Sunday's single aside, Odor has been one of the worst players in baseball the last few years. He posted a 106 OPS+ with 49 homers during his age 21-22 seasons from 2015-16, the Rangers gave him a six-year contract extension, and his performance immediately cratered. One hundred and forty-one players have at least 1,500 plate appearances since 2017, and among those 141 Odor ranks ...
- ... 140th in batting average (.215).
- ... 141st in on-base percentage (.279).
- ... 111st in slugging percentage (.418).
- ... 138th in OPS+ (77).
- ... 137th in WAR (1.1).
The defensive stats have Odor as average to slightly below average at second base, so he's essentially a one-dimensional power hitter. Odor has three 30-homer seasons to his name and he averaged 30 homers per 162 games from 2017-20. Aside from that, you're not getting anything as far as batting average or on-base ability, nor will he make a difference in the field or on the bases.
What attracted the Yankees to Odor then? A few things. One, Odor has a history of strong exit velocities and the Yankees believe in exit velocity as an evaluation tool. You can't fake exit velocity -- you can fake being a .300 hitter for a few weeks, but you can't fake hitting a ball 110 mph the same way a pitcher can't fake a 100 mph fastball -- and Odor has it. It's loud contact when he connects.
Two, Odor is a left-handed pull hitter, and left-handed pull hitters tend to fit in well at Yankee Stadium thanks to the short right field porch. Here is Odor's batted ball heat map since 2017:
Three, Odor offers a little versatility. He has never played a position other than second base in the big leagues but the Rangers did work him out at third base in spring training, so the Yankees aren't asking Odor to assume a utility role without him ever being exposed to other positions. He's not that experienced at third base, but the experience he does have is better than nothing.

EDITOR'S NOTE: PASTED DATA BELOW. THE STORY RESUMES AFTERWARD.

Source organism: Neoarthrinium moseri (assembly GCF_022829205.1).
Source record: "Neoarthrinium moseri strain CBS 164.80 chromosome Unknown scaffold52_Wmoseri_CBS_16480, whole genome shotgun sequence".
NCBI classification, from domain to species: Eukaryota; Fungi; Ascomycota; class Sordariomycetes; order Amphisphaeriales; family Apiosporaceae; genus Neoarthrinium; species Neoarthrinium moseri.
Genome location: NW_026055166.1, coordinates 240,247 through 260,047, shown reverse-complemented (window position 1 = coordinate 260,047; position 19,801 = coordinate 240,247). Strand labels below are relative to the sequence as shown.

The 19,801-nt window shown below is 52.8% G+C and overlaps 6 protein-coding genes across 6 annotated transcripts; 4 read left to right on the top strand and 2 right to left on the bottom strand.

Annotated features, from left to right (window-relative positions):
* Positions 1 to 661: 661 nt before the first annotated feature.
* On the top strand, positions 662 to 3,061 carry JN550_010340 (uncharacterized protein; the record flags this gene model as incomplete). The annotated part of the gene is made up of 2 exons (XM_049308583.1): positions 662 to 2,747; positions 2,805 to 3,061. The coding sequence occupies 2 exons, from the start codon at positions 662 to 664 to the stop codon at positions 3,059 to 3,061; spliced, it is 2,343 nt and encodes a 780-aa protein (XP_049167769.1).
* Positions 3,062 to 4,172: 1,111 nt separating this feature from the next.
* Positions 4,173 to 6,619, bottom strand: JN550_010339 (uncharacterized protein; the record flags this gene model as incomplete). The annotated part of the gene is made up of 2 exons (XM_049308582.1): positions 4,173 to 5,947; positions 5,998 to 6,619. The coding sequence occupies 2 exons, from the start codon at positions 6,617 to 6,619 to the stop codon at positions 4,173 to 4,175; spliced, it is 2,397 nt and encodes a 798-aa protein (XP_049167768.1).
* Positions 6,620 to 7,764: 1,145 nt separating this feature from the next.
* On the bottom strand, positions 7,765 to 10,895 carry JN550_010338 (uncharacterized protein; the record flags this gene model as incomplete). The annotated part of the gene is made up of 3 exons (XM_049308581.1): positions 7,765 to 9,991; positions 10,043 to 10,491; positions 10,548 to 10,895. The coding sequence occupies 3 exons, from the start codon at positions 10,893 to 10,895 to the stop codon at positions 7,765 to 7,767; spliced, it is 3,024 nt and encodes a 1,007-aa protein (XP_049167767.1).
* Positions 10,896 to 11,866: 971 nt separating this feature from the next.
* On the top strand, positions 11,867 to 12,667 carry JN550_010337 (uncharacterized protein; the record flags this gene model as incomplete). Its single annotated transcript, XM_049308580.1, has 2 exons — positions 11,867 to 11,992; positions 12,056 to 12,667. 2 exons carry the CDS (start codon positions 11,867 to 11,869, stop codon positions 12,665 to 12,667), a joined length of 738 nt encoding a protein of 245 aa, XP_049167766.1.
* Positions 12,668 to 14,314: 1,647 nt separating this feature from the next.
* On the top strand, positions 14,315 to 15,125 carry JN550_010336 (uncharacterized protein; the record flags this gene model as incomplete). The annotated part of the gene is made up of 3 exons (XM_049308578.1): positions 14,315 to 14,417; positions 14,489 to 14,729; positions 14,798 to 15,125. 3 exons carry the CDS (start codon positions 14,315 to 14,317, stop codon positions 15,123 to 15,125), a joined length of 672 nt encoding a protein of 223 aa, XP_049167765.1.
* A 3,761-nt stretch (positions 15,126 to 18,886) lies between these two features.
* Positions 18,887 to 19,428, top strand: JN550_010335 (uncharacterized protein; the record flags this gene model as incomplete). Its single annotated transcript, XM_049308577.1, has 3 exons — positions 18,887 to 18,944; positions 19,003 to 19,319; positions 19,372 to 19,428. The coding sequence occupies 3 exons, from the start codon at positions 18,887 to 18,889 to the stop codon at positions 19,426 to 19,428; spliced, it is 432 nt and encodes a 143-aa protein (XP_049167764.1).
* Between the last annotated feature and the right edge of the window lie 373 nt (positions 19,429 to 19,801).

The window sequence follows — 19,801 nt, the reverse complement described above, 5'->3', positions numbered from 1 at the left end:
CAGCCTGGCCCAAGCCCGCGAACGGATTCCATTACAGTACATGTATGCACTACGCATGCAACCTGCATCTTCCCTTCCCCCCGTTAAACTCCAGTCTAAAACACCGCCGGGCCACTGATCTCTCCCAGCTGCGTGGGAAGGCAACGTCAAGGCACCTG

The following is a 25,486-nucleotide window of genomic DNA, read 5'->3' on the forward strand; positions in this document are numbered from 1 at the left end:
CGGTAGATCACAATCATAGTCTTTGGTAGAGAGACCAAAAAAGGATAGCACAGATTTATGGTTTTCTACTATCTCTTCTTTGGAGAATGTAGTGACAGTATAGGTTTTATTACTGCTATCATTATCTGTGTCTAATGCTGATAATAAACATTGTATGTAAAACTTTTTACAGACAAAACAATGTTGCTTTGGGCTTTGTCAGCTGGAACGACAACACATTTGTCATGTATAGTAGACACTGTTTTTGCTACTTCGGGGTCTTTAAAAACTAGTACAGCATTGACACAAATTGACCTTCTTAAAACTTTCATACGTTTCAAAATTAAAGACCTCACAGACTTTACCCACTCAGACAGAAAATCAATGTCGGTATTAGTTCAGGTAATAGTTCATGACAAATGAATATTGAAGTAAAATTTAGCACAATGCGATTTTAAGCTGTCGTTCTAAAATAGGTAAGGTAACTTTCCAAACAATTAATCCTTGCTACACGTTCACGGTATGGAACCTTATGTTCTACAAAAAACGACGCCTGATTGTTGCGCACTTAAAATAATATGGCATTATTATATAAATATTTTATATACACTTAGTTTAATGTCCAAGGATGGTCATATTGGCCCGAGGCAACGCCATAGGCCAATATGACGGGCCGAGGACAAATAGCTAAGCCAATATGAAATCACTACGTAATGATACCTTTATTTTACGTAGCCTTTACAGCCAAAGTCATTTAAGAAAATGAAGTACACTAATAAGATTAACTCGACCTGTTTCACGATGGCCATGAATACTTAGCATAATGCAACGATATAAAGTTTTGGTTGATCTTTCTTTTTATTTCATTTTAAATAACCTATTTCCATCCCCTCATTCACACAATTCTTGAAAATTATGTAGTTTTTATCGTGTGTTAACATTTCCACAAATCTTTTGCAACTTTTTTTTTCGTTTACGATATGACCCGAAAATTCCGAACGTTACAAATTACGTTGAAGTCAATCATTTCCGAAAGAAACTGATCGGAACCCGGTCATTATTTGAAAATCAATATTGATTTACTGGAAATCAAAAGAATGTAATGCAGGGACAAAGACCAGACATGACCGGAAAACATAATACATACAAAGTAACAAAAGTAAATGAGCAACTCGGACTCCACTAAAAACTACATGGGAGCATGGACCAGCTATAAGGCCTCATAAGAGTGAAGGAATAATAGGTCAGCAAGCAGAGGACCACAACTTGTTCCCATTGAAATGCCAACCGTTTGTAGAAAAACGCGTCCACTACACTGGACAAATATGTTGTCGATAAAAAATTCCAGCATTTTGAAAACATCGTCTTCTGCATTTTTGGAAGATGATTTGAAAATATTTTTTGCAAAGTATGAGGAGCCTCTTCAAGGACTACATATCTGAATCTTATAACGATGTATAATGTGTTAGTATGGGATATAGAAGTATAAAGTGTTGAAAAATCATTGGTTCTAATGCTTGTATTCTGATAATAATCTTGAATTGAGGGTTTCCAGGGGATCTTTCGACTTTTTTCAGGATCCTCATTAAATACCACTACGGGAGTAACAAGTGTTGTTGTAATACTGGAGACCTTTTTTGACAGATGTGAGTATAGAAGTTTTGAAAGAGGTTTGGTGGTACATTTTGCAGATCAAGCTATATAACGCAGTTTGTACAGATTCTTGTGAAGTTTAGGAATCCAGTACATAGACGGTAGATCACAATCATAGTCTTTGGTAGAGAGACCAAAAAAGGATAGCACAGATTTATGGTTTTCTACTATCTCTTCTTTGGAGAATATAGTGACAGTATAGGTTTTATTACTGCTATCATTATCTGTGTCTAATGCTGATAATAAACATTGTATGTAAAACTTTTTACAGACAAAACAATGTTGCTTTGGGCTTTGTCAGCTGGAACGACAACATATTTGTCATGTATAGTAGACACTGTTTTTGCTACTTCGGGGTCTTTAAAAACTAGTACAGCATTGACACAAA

And four, Odor is essentially free. MLB Network's Jon Heyman reports the Rangers are paying his salary, so the Yankees aren't taking on any money or altering their luxury tax payroll. Wade, the incumbent utility infielder, has a minor-league option remaining and can be stashed in Triple-A. They're getting a free look at Odor, and if they don't like the fit, they can go back to way things were.
Furthermore, the two prospects the Yankees gave up, outfielders Antonio Cabello and Josh Stowers, have been trending down the last few years, and New York lost three affiliates to MLB's minor league contraction plan, so they have to clear a roster logjam anyway. Cabello and Stowers were worthwhile rolls of the dice for the Rangers. For the Yankees, they're easy prospects to trade.
I'm skeptical Odor will have much of an impact for the Yankees, Sunday's go-ahead hit notwithstanding. He's been really terrible the last few years and he's played his home games in a hitter's park his entire career, so I'm not sold on Yankee Stadium boosting his production. Also, their backup shortstop right now is Urshela, who has barely played the position. Their infield defense is sketchy as it is and Odor only exacerbates it.
That said, I understand what the Yankees are doing. They've had some success turning previously unproductive players into quality big leaguers (Urshela, Voit, Aaron Hicks, etc.) and Odor is reasonably young with the ability to hit the ball hard. The acquisition cost was minimal and you can never have enough infield depth. I wouldn't call it a high-upside move, but it is low risk.
"Hopefully we can help him get that talent out that we've seen flashed over the years," Boone told Hoch following the trade. "... He has the ability to really impact the ball from the left side at Yankee Stadium. We feel like that could play up. Hopefully just getting in our environment and our culture will unlock some things for him."